When we use composition, instead, we are putting into play a delegation that is not valid for all objects of that type, but only for those that we connected. For example, we can separate gears from the rest of a bicycle, and it is only when we put together that specific set of gears and that bicycle that the delegation happens. So, while we can think theoretically at bicycles and gears, the actual delegation happens only when dealing with concrete objects.

class Gears:
    def __init__(self):
        self.current = 1

    def up(self):
        self.current = min(self.current + 1, 8)

    def down(self):
        self.current = max(self.current - 1, 0)


class Bicycle:
    def __init__(self):
        self.gears = Gears() 1

    def gear_up(self):
        self.gears.up() 2

    def gear_down(self):
        self.gears.down() 3

>>> bicycle = Bicycle()

As you can see here, an instance of Bicycle contains an instance of Gears 1 and this allows us to create a delegation in the methods gear_up 2 and gear_down 3. The delegation, however, happens between bicycle and bicycle.gears which are instances.

It is also possible, at least in Python, to have composition using pure classes, which is useful when the class is a pure helper or a simple container of methods (I'm not going to discuss here the benefits or the disadvantages of such a solution)

class Gears:
    @classmethod
    def up(cls, current):
        return min(current + 1, 8)

    @classmethod
    def down(cls, current):
        return max(current - 1, 0)


class Bicycle:
    def __init__(self):
        self.gears = Gears
        self.current_gear = 1

    def gear_up(self):
        self.current_gear = self.gears.up(self.current_gear)

    def gear_down(self):
        self.current_gear = self.gears.down(self.current_gear)

>>> bicycle = Bicycle()

Now, when we run bicycle.gear_up the delegation happens between bicycle, and instance, and Gears, a class. We might extend this forward to have a class which class methods call class methods of another class, but I won't give an example of this because it sounds a bit convoluted and probably not very reasonable to do. But it can be done.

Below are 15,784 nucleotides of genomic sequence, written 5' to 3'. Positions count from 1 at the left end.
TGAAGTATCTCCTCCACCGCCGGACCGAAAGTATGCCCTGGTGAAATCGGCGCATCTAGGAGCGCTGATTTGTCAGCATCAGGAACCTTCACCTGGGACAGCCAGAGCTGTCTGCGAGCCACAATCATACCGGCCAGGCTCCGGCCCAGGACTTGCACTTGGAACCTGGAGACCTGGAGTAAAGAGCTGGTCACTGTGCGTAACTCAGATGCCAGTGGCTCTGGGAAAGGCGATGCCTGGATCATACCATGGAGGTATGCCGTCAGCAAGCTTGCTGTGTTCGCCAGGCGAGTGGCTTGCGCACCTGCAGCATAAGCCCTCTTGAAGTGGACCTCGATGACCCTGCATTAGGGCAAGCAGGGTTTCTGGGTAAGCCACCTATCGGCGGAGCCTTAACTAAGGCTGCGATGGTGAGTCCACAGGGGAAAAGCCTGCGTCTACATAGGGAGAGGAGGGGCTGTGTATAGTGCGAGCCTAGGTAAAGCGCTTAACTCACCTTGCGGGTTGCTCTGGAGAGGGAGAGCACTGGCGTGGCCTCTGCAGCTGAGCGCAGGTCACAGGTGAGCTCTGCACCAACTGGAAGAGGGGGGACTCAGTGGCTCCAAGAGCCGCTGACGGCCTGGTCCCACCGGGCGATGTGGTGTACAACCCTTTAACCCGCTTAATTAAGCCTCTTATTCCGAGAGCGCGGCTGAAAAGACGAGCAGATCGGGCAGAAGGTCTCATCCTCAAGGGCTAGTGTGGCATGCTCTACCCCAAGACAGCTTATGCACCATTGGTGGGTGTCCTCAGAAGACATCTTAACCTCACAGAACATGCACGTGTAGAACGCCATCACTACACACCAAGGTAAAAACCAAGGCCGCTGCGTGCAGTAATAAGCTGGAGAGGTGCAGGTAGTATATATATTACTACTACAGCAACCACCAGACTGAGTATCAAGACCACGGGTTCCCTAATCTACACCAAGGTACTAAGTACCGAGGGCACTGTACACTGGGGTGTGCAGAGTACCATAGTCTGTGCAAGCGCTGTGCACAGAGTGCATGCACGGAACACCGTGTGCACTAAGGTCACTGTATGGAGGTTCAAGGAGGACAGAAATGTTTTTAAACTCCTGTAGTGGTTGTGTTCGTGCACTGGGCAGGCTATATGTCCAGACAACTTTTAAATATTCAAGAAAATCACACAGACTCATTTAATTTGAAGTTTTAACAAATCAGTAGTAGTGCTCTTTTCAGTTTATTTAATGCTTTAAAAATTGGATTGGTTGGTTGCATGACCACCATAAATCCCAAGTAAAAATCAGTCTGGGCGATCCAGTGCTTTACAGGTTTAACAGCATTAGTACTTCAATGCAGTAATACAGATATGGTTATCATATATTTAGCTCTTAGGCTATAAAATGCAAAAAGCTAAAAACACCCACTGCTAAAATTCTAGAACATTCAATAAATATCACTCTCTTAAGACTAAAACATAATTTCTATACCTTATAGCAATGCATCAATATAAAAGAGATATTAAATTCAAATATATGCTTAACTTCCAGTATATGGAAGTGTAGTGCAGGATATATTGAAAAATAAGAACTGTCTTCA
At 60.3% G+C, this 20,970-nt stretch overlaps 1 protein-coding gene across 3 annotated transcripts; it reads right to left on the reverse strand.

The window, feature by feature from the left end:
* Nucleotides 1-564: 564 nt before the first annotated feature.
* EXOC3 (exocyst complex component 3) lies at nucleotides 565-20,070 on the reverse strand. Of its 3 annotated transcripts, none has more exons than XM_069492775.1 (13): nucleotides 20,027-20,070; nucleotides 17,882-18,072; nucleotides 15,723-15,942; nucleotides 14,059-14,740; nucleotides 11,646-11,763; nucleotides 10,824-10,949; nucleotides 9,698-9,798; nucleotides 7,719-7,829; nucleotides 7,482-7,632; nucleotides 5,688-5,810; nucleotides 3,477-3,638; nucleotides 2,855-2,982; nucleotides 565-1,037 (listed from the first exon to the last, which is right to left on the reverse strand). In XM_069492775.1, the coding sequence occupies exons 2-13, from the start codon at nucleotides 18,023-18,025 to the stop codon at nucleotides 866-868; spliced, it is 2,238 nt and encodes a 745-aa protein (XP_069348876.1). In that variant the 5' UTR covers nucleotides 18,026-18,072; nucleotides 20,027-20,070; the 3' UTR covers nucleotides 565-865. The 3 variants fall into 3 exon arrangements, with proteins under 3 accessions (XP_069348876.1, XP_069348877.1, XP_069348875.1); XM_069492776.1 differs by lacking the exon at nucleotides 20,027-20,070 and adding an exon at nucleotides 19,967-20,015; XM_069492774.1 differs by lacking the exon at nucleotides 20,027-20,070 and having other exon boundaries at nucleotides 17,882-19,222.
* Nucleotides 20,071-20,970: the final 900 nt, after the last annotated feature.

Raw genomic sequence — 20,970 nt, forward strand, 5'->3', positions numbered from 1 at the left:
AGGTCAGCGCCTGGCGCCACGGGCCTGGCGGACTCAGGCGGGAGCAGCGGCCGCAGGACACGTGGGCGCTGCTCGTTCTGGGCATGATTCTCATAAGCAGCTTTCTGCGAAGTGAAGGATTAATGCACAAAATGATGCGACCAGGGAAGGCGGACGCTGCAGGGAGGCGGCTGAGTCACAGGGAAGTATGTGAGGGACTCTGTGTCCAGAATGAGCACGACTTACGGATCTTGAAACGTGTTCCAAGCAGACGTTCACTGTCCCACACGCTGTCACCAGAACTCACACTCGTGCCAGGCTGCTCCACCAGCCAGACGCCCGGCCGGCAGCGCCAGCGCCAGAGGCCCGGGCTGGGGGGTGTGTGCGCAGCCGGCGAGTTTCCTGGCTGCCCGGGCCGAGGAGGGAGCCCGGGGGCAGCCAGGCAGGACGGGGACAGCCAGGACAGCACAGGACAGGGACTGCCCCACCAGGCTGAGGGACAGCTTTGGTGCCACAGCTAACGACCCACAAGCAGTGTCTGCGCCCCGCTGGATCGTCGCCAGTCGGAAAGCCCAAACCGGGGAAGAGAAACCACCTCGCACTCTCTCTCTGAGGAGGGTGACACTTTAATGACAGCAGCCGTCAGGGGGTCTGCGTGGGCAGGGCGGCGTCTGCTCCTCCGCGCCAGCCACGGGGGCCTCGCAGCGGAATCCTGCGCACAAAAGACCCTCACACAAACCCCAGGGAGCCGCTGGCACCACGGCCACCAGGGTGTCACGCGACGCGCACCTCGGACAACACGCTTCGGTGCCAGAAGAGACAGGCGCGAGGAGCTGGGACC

So, we might devise a pattern here and say that in composition there is no rule that states the nature of the entities involved in the delegation, but that most of the time this happens between instances.

Note for advanced readers: in Python, classes are instances of a metaclass, usually type, and type is an instance of itself, so it is correct to say that composition happens always between instances.

Bad signs

Now that we looked at the two delegations strategies from different points of view, it's time to discuss what happens when you use the wrong one. You might have heard of the "composition over inheritance" mantra, which comes from the fact that inheritance is often overused. This wasn't and is not helped by the fact that OOP is presented as encapsulation, inheritance, and polymorphism; open a random OOP post or book and you will see this with your own eyes.

Please, bloggers, authors, mentors, teachers, and overall programmers: stop considering inheritance the only delegation system in OOP.

That said, I think we should avoid going from one extreme to the opposite, and in general learn to use the tools languages give us. So, let's learn how to recognise the "smell" of bad code!

You are incorrectly using inheritance when:

You are incorrectly using composition when:

Overall, code smells for inheritance are the need to override or delete attributes and methods, changes in one class affecting too many other classes in the inheritance tree, big classes that contain heavily unrelated methods. For composition: too many methods that just wrap methods of the contained instances, the need to pass too many arguments to methods, classes that are too empty and that just contain one instance of another class.